Emigration story by far the most important of modern Ireland

Column: We may mark the bicentenary of the Famine knowing we are still living its demographic legacy

Tue, May 21, 2013, 12:00

Imagine the populations of Cork, Galway, Limerick and Waterford cities put together. They amount to about 400,000 people. That’s about the number of people who will be absent from the Republic of Ireland in 2026 if things continue as they are going. If emigration remains at the levels it has reached because of economic collapse and so-called austerity, the long-term effect will be monumental.

If we pull the camera well back from the details of contemporary Irish life, we see a society still struggling to recover from the effects of the Great Famine of the 1840s. This isn’t a mystical whinge about the legacy of trauma. It’s plain fact. If you want to understand why Ireland is not a “normal” western European country, consider what happened to its population.

In 1841, the area that is now the Republic had just over 6.5 million people. By 1911, the population had shrunk to less than half that number in just 60 years. And it continued to decline until the early 1960s: in 1961, there were just 2.8 million people in the 26 counties. Since then, there has been a slow and uneven rise, but we’re still not back to the levels reached in 1841.

This is by far the most important story of modern Ireland. It’s not as colourful or dramatic as the rise of nationalism, the break with Britain or the legacy of ethnic division. But it has done more than any of those factors to shape our towns, villages and cities, our landscapes and our attitudes, our politics and our culture. At the core of the story – after the immediate shock of the Famine – is a habit, an impulse, a way of responding to the world: the urge to emigrate. Since the late 19th century, very few emigrants have been forced to go. They’ve weighed “home” against “away” and found the homeland wanting. Its familiarity hasn’t been sufficient compensation for its limitations on economic and personal opportunity.

Many historians and economists – Joe Lee, Lars Mjoset, Raymond Crotty – have pointed out that this habit of mass emigration became self-fulfilling. It created a vicious circle. People left because the society was too entrenched and lacking in innovation to hold them. But in turn, the emigration of those who didn’t fit made Irish institutions more entrenched and under less pressure to innovate. Conservatism encouraged emigration and emigration reinforced conservatism.

The consequences go deep. We discovered in the boom years that Ireland was bringing to bear on 21st-century problems a 19th-century mentality (machine politics, cronyism, an obsession with land). Emigration had stunted the processes of organic cultural change that might otherwise have created a society mature enough not to be mesmerised by the baubles dangled in front of its eyes.

Now we’re spinning again in the vortex of this vicious circle. In a recent report, the Central Statistics Office tries to project what the population might be by 2046. The gap between the highest and lowest possibilities is utterly startling. It might be 6.7 million or it might be five million.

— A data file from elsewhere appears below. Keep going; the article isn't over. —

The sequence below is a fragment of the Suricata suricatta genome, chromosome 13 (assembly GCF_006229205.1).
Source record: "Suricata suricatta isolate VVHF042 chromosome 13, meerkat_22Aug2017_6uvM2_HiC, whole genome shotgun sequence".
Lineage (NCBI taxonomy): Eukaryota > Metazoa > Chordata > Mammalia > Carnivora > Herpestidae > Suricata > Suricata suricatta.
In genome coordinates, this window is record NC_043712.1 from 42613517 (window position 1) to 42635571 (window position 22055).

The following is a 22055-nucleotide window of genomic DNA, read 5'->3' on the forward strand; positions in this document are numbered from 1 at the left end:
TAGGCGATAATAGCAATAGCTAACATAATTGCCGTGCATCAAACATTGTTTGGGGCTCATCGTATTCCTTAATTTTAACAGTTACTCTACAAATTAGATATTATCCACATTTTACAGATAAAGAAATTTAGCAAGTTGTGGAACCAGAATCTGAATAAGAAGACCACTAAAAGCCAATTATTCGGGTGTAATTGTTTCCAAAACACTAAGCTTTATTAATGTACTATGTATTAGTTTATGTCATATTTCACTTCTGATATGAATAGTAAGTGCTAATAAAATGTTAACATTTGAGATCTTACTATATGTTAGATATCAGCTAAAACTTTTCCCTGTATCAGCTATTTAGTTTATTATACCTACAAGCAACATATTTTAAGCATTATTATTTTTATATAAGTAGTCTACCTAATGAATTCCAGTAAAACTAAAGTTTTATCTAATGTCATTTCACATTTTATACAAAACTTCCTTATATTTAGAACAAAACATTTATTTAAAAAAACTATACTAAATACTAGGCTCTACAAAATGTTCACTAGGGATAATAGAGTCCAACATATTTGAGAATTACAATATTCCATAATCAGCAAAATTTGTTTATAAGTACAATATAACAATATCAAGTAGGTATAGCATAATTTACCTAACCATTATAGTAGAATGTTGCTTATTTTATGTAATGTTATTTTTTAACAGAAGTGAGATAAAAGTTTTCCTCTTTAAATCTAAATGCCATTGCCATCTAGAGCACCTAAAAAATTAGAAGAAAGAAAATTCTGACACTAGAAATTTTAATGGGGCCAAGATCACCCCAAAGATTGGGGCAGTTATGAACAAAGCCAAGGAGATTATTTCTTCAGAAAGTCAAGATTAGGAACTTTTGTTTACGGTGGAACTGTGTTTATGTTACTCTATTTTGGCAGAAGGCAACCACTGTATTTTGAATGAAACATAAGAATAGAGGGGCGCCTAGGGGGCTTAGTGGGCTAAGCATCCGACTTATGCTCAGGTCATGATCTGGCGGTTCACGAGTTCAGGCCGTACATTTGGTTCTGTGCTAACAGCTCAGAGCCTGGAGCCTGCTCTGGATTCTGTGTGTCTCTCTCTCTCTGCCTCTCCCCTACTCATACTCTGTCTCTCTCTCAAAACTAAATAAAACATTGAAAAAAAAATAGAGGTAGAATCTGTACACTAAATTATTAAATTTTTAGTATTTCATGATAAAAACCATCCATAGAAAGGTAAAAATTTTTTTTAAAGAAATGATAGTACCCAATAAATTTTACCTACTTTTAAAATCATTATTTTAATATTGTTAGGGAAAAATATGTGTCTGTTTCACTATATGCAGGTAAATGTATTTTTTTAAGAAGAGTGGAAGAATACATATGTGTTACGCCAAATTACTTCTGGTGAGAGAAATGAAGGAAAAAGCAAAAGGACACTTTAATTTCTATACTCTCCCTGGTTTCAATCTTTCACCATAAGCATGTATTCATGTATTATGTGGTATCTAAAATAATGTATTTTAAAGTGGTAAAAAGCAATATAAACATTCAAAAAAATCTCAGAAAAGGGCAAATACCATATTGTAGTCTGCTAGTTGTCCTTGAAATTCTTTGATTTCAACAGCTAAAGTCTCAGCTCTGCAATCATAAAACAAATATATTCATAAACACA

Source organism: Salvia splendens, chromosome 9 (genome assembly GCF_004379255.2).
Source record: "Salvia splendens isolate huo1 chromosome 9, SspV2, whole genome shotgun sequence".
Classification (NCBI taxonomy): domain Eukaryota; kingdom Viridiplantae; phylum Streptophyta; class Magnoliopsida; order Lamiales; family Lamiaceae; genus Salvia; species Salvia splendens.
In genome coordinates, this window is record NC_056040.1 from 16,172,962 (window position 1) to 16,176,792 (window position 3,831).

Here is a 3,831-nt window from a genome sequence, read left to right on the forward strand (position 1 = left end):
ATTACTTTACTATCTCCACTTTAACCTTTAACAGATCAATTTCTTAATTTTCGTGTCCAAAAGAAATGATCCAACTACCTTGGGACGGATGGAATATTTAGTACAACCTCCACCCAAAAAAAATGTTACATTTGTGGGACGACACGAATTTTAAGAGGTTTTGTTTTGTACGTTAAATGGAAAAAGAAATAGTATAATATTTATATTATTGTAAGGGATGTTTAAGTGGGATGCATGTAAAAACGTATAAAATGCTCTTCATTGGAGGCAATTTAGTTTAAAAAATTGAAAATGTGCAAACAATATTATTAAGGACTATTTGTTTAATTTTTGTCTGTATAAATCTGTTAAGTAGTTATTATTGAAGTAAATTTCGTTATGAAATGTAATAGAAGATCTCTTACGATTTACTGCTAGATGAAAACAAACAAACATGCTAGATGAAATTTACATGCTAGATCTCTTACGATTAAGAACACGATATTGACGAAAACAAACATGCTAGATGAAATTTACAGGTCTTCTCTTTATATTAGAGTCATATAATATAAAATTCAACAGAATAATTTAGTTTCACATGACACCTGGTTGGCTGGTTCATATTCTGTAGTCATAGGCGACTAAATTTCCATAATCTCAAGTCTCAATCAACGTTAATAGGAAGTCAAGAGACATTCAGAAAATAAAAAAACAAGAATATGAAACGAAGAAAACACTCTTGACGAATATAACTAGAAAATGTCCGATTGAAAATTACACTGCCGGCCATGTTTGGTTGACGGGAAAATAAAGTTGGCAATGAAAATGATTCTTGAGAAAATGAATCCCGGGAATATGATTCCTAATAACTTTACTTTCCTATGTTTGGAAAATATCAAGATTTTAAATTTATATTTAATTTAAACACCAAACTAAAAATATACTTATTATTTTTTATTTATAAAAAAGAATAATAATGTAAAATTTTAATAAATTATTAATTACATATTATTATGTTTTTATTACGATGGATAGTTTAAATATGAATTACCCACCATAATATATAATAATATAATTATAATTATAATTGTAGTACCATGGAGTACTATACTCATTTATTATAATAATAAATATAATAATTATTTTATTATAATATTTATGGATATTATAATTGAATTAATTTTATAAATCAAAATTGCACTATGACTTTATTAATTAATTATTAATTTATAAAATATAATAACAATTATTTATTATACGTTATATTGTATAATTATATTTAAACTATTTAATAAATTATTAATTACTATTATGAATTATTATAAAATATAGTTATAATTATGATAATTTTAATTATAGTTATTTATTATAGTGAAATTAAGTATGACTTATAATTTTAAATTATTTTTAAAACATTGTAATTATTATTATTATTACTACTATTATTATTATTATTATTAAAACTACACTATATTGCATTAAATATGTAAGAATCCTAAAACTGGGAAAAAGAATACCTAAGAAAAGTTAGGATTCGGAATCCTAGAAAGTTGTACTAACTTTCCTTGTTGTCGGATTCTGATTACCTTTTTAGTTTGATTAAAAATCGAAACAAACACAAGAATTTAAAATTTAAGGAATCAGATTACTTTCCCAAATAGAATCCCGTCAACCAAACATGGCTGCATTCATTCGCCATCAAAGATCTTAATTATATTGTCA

That difference of 1.7 million people is just short of the entire current population of Northern Ireland. And by far the biggest factor in determining which scenario comes closest to reality is net migration. The extent to which people, especially young people, continue to leave will determine the whole nature of the place.

It is poignant to note that the benign scenario of 6.7 million would mean that, two centuries after the Famine, Ireland had finally recovered from its greatest modern catastrophe. And equally poignant to note that, if trends continue, we will mark the bicentenary of the Famine in the knowledge that we are still living its demographic legacy. In one future, we have broken out of the vicious circle. In another, we are as deeply trapped within it as we ever were. The difference between one possibility and the other is enormous: psychologically, economically, culturally. Either we are left with the sense of inherited doom that makes us so irresponsible (why change things when we’re destined to fail anyway?) or we are, in a sense that has never applied to date, a free people.

Which of these futures seems more likely? At the moment, official policy is doing everything possible to ensure that it’s not the benign one. The young are being penalised with high unemployment and, if they have jobs, with worsening conditions. A quarter of today’s children are being raised in poverty. Phenomenal levels of public debt are being left to those same children to pay off. Perhaps just as importantly, the society has shown no capacity for radical political, institutional or cultural change. The old habit has reasserted itself: emigration substitutes for change and the lack of change reinforces emigration. Without a radical shift of direction, the Famine will continue into the next generation.

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